(CN) – An Occupy Wall Street supporter lost his bid Monday to quash a subpoena for more than three months of posts on his Twitter account.
Malcolm Harris, a 22-year-old writer, was among the more than 700 people arrested for disorderly conduct on Oct. 1, 2011, as Occupy Wall Street protesters marched across the Brooklyn Bridge.
To prove that it warned protesters not to enter the bridge, the New York City Police Department released videos of an officer giving directions with a bullhorn. The protesters say, however, that the command did not carry across the 1,000-plus throng. The mass arrest is widely credited with sparking the sudden growth of Occupy Wall Street and similar movements across the country.
On Jan. 26, prosecutor Lee Langston subpoenaed Twitter to turn over posts that Harris published from his account, @destructuremal, between Sept. 15 and Dec. 31, 2011.
Harris’ attorney with the National Lawyers Guild cried foul over the apparent effort “to chill the legitimate political expression of critics of government policies” in a motion to quash.
Manhattan Criminal Court Judge Matthew Sciarrino Jr. ruled Monday that Harris should have known he had no expectation for privacy for what he sent into the Twitterverse.
“While a Twitter account’s user information and Tweets contain a considerable amount of information about the user, Twitter does not guarantee any of its users complete privacy,” the ruling states. “Additionally, Twitter notifies its users that their Tweets, on default account settings, will be available for the whole world to see. Twitter also informs its users that any of their information that is posted will be Twitter’s and it will use that information for any reason it may have. The @destructuremal account’s Tweets were, by definition public. The defendant had knowledge that Twitter was to instantly distribute his Tweets to Twitter users and non-Twitter users, essentially anyone with Internet access. Indeed, that is the very nature and purpose of Twitter. Accordingly, this court finds that the defendant has no standing to move to quash the subpoena.”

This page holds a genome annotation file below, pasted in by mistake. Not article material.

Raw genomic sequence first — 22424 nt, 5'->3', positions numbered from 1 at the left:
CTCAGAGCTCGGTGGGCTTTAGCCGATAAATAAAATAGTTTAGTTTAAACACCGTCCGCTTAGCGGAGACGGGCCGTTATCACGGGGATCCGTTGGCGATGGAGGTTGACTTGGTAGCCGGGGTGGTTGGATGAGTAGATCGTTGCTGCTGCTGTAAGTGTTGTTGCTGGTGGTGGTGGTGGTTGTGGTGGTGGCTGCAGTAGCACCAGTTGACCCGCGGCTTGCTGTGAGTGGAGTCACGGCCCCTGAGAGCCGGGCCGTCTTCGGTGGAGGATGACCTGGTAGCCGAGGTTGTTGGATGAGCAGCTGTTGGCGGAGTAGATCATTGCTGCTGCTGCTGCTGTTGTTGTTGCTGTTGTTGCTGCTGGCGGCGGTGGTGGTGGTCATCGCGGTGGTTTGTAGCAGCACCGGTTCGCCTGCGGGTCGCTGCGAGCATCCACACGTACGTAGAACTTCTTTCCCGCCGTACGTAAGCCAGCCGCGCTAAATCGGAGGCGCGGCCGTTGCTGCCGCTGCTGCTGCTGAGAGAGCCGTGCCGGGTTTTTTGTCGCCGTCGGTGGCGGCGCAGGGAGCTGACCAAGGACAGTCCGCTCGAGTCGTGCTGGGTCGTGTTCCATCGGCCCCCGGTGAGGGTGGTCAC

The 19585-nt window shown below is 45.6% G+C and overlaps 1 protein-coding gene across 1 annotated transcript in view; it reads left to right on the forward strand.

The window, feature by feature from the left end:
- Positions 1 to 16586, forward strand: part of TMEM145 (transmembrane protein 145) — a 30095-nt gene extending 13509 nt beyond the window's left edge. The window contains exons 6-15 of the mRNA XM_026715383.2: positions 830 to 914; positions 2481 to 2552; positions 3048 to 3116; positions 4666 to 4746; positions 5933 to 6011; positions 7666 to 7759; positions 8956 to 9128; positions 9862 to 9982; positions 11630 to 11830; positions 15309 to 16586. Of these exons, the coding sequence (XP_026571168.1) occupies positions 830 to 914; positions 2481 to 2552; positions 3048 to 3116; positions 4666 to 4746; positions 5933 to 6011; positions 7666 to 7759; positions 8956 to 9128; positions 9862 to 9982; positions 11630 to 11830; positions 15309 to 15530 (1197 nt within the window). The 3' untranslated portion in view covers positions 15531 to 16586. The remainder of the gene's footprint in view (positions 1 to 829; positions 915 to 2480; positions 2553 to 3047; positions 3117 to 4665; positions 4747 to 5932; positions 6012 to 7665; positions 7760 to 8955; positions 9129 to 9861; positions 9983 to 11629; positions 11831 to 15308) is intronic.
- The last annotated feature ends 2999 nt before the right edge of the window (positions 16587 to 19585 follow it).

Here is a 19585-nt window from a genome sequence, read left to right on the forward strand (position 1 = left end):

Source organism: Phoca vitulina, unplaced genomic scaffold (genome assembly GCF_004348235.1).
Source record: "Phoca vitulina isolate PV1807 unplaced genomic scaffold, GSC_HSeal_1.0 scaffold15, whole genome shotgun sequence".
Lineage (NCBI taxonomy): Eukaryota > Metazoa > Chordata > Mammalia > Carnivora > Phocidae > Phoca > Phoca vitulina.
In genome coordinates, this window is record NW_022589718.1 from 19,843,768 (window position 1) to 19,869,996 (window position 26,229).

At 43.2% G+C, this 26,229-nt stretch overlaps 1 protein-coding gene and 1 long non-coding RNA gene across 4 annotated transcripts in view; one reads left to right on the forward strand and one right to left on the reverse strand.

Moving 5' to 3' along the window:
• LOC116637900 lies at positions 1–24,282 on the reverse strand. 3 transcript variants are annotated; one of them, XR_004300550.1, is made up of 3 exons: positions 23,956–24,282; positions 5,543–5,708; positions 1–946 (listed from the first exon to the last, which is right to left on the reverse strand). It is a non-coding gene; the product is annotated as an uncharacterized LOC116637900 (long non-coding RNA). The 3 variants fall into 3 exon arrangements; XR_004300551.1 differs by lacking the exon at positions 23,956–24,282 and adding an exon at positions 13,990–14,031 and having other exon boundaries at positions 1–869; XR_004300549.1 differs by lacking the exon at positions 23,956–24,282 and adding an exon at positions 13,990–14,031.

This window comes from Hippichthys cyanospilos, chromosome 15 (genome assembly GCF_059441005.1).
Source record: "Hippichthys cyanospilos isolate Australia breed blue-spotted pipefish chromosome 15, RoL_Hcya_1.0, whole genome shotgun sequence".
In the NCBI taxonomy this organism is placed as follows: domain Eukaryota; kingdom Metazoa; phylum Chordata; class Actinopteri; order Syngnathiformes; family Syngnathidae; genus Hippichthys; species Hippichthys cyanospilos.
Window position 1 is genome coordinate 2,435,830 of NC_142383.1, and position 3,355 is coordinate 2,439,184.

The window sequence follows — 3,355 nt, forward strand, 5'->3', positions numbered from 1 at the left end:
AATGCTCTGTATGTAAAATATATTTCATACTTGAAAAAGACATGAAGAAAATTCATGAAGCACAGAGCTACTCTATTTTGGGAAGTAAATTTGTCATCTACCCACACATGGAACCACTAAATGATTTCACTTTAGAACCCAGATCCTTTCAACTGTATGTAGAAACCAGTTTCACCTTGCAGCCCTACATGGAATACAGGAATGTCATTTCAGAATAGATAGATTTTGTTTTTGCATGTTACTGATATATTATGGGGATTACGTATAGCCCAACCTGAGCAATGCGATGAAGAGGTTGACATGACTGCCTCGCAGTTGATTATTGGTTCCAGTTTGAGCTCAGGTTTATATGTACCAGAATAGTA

Harris’ attorney Martin Stoler, with the National Lawyer’s Guild, said he plans to seek reconsideration of the decision.
“I’m very disappointed with the way the judge deals with my client’s privacy interests,” Stoler said.
He added that the New York Court of Appeals recently upheld privacy rights based on the Supreme Court’s landmark January 2012 rebuke of unwarranted GPS tracking.
The court ruled that the “accumulation” of the GPS data require a “heightened degree of protection” that any particular position does not afford on its own, Stolar said.
The defense intends to argue that the same should apply to Twitter.
Meanwhile, prosecutors claim that the Tweets will contradict Harris’ intended defense at trial.
“The People claim the defendant’s anticipated defense is contradicted by his public statements, which identifies the @destructuremal account as likely belonging to the defendant and indicates that while on the Brooklyn Bridge the defendant may have posted Tweets that were inconsistent with his anticipated trial defense,” the ruling states.
A footnote links to two articles written by or about Harris.
The first, a Gawker article titled “I’m the Jerk Who Pranked Occupy Wall Street,” describes how he spread the rumor that Radiohead would perform a secret concert at Zuccotti Park.
The second link connects to The New Inquiry where Harris published an essay about the Brooklyn Bridge arrests titled “A Bridge to Somewhere.”
Stolar denies that the Tweets will contradict Harris’ planned defense that the NYPD “apparently authorized” the march across the bridge.
Judge Sciarrino will review the Tweets in camera before handing them over to prosecutors.
“The relevant portions thereof will be provided to the office of the district attorney, who will provide copies to the defense counsel as part of discovery,” the ruling states.